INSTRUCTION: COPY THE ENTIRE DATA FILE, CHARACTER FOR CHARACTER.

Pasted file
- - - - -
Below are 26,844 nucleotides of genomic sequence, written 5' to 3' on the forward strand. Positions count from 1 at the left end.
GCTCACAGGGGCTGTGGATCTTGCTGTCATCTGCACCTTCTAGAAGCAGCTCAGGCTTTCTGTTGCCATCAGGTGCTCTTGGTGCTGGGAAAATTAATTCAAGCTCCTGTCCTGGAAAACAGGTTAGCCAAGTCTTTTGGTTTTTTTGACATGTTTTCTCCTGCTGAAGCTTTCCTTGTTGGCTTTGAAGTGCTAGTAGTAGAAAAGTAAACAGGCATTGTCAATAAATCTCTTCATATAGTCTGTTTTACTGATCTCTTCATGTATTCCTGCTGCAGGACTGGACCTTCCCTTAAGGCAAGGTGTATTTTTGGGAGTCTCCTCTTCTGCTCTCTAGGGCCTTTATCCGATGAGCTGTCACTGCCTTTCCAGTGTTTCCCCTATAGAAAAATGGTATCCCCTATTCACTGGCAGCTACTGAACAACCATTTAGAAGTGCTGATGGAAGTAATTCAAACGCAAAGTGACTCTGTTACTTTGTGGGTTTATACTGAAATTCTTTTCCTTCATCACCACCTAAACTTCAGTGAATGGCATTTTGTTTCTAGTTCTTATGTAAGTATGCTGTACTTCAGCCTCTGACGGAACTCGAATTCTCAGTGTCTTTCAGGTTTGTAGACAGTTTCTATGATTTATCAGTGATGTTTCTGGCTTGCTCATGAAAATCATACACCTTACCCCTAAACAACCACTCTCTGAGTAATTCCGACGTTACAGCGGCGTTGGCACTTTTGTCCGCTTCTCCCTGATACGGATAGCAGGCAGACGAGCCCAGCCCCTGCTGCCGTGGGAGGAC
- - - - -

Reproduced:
Below are 26,844 nucleotides of genomic sequence, written 5' to 3' on the forward strand. Positions count from 1 at the left end.
GCTCACAGGGGCTGTGGATCTTGCTGTCATCTGCACCTTCTAGAAGCAGCTCAGGCTTTCTGTTGCCATCAGGTGCTCTTGGTGCTGGGAAAATTAATTCAAGCTCCTGTCCTGGAAAACAGGTTAGCCAAGTCTTTTGGTTTTTTTGACATGTTTTCTCCTGCTGAAGCTTTCCTTGTTGGCTTTGAAGTGCTAGTAGTAGAAAAGTAAACAGGCATTGTCAATAAATCTCTTCATATAGTCTGTTTTACTGATCTCTTCATGTATTCCTGCTGCAGGACTGGACCTTCCCTTAAGGCAAGGTGTATTTTTGGGAGTCTCCTCTTCTGCTCTCTAGGGCCTTTATCCGATGAGCTGTCACTGCCTTTCCAGTGTTTCCCCTATAGAAAAATGGTATCCCCTATTCACTGGCAGCTACTGAACAACCATTTAGAAGTGCTGATGGAAGTAATTCAAACGCAAAGTGACTCTGTTACTTTGTGGGTTTATACTGAAATTCTTTTCCTTCATCACCACCTAAACTTCAGTGAATGGCATTTTGTTTCTAGTTCTTATGTAAGTATGCTGTACTTCAGCCTCTGACGGAACTCGAATTCTCAGTGTCTTTCAGGTTTGTAGACAGTTTCTATGATTTATCAGTGATGTTTCTGGCTTGCTCATGAAAATCATACACCTTACCCCTAAACAACCACTCTCTGAGTAATTCCGACGTTACAGCGGCGTTGGCACTTTTGTCCGCTTCTCCCTGATACGGATAGCAGGCAGACGAGCCCAGCCCCTGCTGCCGTGGGAGGAC